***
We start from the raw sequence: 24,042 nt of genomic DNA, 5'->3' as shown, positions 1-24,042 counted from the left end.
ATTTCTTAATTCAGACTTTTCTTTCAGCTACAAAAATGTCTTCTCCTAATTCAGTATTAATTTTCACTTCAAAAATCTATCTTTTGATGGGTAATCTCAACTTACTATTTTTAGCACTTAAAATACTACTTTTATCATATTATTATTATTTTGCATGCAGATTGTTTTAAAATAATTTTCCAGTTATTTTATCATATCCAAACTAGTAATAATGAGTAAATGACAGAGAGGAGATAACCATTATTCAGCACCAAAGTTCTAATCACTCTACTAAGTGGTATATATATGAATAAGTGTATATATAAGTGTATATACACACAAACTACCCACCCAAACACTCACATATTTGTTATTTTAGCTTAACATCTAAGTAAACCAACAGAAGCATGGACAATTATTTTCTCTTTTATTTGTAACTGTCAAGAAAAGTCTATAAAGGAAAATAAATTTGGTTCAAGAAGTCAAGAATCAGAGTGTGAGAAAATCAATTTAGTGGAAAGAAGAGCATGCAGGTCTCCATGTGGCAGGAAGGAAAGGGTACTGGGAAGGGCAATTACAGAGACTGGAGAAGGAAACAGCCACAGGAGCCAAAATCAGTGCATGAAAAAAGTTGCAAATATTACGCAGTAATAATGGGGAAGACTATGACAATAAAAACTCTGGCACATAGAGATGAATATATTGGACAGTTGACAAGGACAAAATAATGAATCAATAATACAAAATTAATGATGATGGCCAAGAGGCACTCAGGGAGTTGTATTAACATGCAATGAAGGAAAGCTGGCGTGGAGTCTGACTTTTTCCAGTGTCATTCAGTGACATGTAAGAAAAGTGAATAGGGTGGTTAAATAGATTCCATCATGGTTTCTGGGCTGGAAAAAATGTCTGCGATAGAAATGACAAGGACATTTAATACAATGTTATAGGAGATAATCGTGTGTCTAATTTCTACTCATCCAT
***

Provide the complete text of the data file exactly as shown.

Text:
We start from the raw sequence: 24,042 nt of genomic DNA, 5'->3' as shown, positions 1-24,042 counted from the left end.
ATTTCTTAATTCAGACTTTTCTTTCAGCTACAAAAATGTCTTCTCCTAATTCAGTATTAATTTTCACTTCAAAAATCTATCTTTTGATGGGTAATCTCAACTTACTATTTTTAGCACTTAAAATACTACTTTTATCATATTATTATTATTTTGCATGCAGATTGTTTTAAAATAATTTTCCAGTTATTTTATCATATCCAAACTAGTAATAATGAGTAAATGACAGAGAGGAGATAACCATTATTCAGCACCAAAGTTCTAATCACTCTACTAAGTGGTATATATATGAATAAGTGTATATATAAGTGTATATACACACAAACTACCCACCCAAACACTCACATATTTGTTATTTTAGCTTAACATCTAAGTAAACCAACAGAAGCATGGACAATTATTTTCTCTTTTATTTGTAACTGTCAAGAAAAGTCTATAAAGGAAAATAAATTTGGTTCAAGAAGTCAAGAATCAGAGTGTGAGAAAATCAATTTAGTGGAAAGAAGAGCATGCAGGTCTCCATGTGGCAGGAAGGAAAGGGTACTGGGAAGGGCAATTACAGAGACTGGAGAAGGAAACAGCCACAGGAGCCAAAATCAGTGCATGAAAAAAGTTGCAAATATTACGCAGTAATAATGGGGAAGACTATGACAATAAAAACTCTGGCACATAGAGATGAATATATTGGACAGTTGACAAGGACAAAATAATGAATCAATAATACAAAATTAATGATGATGGCCAAGAGGCACTCAGGGAGTTGTATTAACATGCAATGAAGGAAAGCTGGCGTGGAGTCTGACTTTTTCCAGTGTCATTCAGTGACATGTAAGAAAAGTGAATAGGGTGGTTAAATAGATTCCATCATGGTTTCTGGGCTGGAAAAAATGTCTGCGATAGAAATGACAAGGACATTTAATACAATGTTATAGGAGATAATCGTGTGTCTAATTTCTACTCATCCAT